Station defends airing of suicidal man's call
Published 12/01/2013 | 05:00
A SENIOR radio executive has applauded his staff for handling a controversial call from a suicidal man with "care and sensitivity".
FM104 Programme Director Dave Kelly defended the Dublin station after it came under fire for putting the highly distressed man on air during its late-night phone show.
Gardai rushed to the scene when the man phoned in and said he was about to kill himself by jumping off Loughlinstown Bridge on Thursday night.
During the show, the man's father rang in after being informed that his son was on air. He tried to persuade him not to carry out the threat to take his life.
The man was heard telling gardai to get off the bridge, but they managed to persuade him to climb down.
The station went off air for 10 minutes, and when it returned the presenter Jeremy Dixon told listeners the line had gone dead. He said he was "cut up about this" and it was obvious that the man had issues with the gardai and the HSE.
Mr Dixon admitted that he "was not qualified to deal with this", but the suicidal call was broadcast for almost an hour.
The show was also extended after the call ended in case the man called back.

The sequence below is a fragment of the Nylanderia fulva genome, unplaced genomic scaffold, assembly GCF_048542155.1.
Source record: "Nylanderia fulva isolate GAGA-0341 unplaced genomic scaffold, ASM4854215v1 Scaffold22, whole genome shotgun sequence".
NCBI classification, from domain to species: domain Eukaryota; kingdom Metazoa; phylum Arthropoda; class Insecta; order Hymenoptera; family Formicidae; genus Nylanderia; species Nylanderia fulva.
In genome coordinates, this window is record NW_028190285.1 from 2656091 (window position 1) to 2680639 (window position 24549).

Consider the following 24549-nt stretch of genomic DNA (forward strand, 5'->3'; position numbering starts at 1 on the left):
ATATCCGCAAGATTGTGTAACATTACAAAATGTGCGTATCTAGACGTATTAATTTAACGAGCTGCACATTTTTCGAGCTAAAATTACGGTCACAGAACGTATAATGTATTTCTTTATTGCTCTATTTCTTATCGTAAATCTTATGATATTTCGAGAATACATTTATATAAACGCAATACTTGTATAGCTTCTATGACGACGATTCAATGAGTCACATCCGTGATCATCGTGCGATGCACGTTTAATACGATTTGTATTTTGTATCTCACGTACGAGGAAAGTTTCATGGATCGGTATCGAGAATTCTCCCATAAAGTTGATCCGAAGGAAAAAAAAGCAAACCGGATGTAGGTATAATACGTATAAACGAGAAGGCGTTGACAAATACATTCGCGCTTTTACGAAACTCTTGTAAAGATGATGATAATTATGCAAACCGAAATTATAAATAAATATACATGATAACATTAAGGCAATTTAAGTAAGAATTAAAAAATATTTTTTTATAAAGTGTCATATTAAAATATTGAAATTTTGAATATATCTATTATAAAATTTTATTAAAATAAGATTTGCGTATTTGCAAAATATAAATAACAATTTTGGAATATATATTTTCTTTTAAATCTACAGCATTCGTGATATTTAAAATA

Independent TD Finian McGrath accused the station of being "grossly irresponsible" and called on the Broadcasting Authority of Ireland to launch an investigation.
But Mr Kelly defended the station's decision to broadcast the call and the way it was handled by Mr Dixon and his production team.
He said Mr Dixon's priority throughout the show was his concern for the caller's wellbeing.
He said behind the scenes, the show's production team got in touch with relevant organisations to help him directly.
"We hope the man is now getting the appropriate support he requires and I would like to thank our staff for handling a very difficult situation with such care and sensitivity," he said.
He said it was "a very highly charged emotional situation for all concerned".
The Broadcasting Authority of Ireland said it only launched investigations if an individual who made a complaint to a station was not satisfied with its response. It said it had received one email and a telephone call yesterday in relation to the programme.
Mr McGrath said he was highly concerned about the fact that the radio station would broadcast a call from a man who was in such a vulnerable state.
"Suicide is such an emotional topic for people at the moment and the station went too far by broadcasting that call," he said.